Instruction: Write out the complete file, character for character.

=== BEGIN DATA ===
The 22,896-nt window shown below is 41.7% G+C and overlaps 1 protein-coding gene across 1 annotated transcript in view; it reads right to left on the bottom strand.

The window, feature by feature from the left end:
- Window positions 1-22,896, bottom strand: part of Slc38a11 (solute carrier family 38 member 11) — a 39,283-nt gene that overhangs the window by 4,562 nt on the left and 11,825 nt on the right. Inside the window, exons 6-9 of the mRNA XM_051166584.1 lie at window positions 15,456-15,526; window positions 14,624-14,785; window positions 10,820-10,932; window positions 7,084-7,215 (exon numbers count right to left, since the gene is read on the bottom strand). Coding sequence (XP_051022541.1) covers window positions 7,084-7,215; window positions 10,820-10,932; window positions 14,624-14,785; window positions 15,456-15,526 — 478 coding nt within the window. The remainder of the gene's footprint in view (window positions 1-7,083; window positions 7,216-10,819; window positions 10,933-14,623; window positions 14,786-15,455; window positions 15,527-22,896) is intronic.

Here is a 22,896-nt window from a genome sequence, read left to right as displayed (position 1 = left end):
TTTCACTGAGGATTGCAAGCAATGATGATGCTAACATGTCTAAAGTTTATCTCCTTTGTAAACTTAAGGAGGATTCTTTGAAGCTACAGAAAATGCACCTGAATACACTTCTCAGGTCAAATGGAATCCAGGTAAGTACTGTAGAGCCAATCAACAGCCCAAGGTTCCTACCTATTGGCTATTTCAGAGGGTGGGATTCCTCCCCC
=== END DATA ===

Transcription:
The 22,896-nt window shown below is 41.7% G+C and overlaps 1 protein-coding gene across 1 annotated transcript in view; it reads right to left on the bottom strand.

The window, feature by feature from the left end:
- Window positions 1-22,896, bottom strand: part of Slc38a11 (solute carrier family 38 member 11) — a 39,283-nt gene that overhangs the window by 4,562 nt on the left and 11,825 nt on the right. Inside the window, exons 6-9 of the mRNA XM_051166584.1 lie at window positions 15,456-15,526; window positions 14,624-14,785; window positions 10,820-10,932; window positions 7,084-7,215 (exon numbers count right to left, since the gene is read on the bottom strand). Coding sequence (XP_051022541.1) covers window positions 7,084-7,215; window positions 10,820-10,932; window positions 14,624-14,785; window positions 15,456-15,526 — 478 coding nt within the window. The remainder of the gene's footprint in view (window positions 1-7,083; window positions 7,216-10,819; window positions 10,933-14,623; window positions 14,786-15,455; window positions 15,527-22,896) is intronic.

Here is a 22,896-nt window from a genome sequence, read left to right as displayed (position 1 = left end):
TTTCACTGAGGATTGCAAGCAATGATGATGCTAACATGTCTAAAGTTTATCTCCTTTGTAAACTTAAGGAGGATTCTTTGAAGCTACAGAAAATGCACCTGAATACACTTCTCAGGTCAAATGGAATCCAGGTAAGTACTGTAGAGCCAATCAACAGCCCAAGGTTCCTACCTATTGGCTATTTCAGAGGGTGGGATTCCTCCCCC